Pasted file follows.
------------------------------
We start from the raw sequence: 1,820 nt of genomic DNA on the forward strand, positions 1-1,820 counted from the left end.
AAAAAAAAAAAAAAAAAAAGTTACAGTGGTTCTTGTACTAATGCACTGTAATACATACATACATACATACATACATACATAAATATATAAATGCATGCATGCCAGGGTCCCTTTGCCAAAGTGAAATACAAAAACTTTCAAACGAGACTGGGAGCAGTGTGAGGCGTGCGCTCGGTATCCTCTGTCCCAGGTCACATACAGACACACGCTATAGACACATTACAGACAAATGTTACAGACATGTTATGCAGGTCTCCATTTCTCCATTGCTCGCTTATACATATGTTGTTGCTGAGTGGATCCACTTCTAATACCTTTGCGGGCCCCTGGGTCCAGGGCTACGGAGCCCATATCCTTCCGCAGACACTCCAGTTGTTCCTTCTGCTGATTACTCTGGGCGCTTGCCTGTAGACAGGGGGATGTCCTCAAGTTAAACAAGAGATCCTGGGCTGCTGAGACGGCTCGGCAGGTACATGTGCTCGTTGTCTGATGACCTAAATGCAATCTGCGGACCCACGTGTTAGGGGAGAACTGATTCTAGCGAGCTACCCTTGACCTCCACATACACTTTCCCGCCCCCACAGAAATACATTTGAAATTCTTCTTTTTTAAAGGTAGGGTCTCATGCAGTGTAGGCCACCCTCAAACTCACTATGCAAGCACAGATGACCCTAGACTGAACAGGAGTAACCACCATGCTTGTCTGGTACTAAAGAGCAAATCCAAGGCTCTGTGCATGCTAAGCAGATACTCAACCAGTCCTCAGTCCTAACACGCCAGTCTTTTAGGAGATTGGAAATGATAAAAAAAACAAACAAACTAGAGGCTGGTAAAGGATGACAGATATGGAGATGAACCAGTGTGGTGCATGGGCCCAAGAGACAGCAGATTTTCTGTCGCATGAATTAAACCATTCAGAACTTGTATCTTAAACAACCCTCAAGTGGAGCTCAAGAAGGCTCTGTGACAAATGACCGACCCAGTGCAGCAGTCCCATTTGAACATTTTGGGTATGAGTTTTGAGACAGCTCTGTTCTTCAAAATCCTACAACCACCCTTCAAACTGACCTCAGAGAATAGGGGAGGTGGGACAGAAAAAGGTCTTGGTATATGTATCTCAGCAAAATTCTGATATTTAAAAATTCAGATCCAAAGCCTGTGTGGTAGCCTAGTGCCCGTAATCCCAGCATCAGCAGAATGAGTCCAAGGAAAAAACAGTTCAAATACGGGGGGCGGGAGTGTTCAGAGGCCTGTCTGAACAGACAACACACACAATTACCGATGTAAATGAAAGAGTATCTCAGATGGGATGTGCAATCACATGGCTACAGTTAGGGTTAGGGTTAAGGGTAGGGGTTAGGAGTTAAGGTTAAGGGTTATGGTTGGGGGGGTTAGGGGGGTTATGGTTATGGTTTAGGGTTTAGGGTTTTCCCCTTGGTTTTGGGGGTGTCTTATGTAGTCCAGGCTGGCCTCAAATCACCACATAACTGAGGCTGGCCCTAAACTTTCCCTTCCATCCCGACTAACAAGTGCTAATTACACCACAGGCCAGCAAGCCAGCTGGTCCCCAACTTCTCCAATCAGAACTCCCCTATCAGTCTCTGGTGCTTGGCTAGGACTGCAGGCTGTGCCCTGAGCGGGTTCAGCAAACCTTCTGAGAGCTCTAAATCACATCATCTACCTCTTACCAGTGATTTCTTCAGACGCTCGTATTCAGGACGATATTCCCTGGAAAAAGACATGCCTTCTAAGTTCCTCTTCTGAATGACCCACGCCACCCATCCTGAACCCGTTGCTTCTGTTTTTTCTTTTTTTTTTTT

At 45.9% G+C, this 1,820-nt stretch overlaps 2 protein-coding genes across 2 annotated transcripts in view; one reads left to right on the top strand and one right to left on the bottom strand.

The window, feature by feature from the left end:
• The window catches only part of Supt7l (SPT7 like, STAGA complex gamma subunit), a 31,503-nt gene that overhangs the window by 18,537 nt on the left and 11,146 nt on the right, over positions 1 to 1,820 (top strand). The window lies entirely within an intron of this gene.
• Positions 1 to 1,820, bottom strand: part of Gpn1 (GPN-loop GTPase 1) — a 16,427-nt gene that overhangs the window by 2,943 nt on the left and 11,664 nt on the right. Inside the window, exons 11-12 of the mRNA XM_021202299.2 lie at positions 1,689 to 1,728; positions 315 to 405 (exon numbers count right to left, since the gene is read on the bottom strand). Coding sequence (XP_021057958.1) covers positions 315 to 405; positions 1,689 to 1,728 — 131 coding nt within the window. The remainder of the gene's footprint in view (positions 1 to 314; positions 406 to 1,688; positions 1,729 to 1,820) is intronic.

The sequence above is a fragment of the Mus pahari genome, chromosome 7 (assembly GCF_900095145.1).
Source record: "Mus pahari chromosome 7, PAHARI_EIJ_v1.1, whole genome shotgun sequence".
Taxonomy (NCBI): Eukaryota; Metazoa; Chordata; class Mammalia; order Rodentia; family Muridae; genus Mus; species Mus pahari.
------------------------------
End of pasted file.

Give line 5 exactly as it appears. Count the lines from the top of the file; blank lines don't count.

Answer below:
• The window catches only part of Supt7l (SPT7 like, STAGA complex gamma subunit), a 31,503-nt gene that overhangs the window by 18,537 nt on the left and 11,146 nt on the right, over positions 1 to 1,820 (top strand). The window lies entirely within an intron of this gene.